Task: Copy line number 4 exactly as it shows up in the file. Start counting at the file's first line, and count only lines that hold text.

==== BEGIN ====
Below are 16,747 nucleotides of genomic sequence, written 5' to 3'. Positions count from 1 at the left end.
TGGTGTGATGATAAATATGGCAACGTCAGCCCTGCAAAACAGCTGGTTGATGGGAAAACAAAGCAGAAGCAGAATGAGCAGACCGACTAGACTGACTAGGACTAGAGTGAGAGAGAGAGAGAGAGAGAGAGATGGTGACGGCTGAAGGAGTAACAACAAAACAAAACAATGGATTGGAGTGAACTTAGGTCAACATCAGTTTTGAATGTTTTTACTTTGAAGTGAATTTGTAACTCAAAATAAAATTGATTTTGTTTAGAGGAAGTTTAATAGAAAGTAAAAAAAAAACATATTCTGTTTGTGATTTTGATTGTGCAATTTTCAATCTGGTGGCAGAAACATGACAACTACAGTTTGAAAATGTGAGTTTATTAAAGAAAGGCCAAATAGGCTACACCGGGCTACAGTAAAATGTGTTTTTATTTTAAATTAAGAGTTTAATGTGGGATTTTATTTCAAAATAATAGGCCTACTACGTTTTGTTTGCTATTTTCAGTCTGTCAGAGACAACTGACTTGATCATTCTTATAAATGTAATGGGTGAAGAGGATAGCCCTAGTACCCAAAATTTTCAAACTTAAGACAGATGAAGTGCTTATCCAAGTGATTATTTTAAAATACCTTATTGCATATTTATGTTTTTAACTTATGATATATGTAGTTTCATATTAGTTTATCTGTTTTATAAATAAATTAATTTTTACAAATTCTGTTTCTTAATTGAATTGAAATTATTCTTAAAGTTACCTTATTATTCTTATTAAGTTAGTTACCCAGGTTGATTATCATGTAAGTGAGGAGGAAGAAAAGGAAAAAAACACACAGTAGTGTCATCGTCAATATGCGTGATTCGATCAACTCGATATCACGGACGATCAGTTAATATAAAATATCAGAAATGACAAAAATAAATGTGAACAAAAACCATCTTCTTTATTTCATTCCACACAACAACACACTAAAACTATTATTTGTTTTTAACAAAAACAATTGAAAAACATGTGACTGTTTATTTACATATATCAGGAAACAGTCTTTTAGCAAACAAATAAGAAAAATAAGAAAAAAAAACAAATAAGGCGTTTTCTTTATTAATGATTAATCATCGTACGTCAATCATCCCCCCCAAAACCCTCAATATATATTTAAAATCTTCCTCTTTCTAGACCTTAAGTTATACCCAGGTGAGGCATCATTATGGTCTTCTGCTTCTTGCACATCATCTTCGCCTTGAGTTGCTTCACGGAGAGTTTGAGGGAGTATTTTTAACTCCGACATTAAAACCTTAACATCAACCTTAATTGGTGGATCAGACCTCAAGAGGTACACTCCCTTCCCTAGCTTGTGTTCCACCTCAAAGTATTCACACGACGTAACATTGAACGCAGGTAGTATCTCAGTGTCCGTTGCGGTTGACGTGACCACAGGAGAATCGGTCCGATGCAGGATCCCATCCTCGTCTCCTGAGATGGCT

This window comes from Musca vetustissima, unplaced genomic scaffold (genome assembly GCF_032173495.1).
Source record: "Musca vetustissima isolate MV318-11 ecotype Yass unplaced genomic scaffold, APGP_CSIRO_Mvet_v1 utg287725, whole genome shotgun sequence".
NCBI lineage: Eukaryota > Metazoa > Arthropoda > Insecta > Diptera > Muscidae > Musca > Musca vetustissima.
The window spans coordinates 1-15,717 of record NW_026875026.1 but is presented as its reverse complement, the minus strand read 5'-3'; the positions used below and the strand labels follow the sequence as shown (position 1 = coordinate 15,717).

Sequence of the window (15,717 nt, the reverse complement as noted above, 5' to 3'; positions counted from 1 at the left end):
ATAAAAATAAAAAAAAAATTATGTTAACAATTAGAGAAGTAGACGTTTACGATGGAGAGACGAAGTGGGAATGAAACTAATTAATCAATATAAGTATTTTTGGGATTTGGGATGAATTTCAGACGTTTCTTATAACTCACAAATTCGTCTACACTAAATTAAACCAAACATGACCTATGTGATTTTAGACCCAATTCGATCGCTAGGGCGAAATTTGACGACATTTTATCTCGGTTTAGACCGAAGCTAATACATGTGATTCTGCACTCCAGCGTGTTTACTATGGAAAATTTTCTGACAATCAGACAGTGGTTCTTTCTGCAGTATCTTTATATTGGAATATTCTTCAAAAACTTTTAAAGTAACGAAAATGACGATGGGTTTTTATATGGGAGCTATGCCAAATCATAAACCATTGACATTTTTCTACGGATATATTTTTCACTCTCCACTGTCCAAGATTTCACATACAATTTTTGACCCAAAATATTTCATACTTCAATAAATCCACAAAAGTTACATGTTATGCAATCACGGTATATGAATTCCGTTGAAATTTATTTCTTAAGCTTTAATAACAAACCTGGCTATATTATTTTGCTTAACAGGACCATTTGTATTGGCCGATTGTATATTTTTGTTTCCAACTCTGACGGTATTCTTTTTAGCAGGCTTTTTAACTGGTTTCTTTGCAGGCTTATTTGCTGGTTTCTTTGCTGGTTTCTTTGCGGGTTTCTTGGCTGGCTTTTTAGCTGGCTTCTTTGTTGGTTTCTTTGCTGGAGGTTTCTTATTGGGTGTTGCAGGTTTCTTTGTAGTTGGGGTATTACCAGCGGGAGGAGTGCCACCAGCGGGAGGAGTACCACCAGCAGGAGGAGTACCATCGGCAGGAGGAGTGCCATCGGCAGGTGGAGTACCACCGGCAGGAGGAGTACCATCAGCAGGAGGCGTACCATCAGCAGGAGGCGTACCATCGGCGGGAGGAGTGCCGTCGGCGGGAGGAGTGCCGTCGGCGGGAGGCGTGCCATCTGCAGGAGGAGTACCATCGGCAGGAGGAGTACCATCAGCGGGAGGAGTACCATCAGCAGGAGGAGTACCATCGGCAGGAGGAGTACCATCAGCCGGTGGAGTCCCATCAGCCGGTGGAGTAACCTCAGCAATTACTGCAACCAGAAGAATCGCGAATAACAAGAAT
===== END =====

Source record: "Musca vetustissima isolate MV318-11 ecotype Yass unplaced genomic scaffold, APGP_CSIRO_Mvet_v1 utg287725, whole genome shotgun sequence".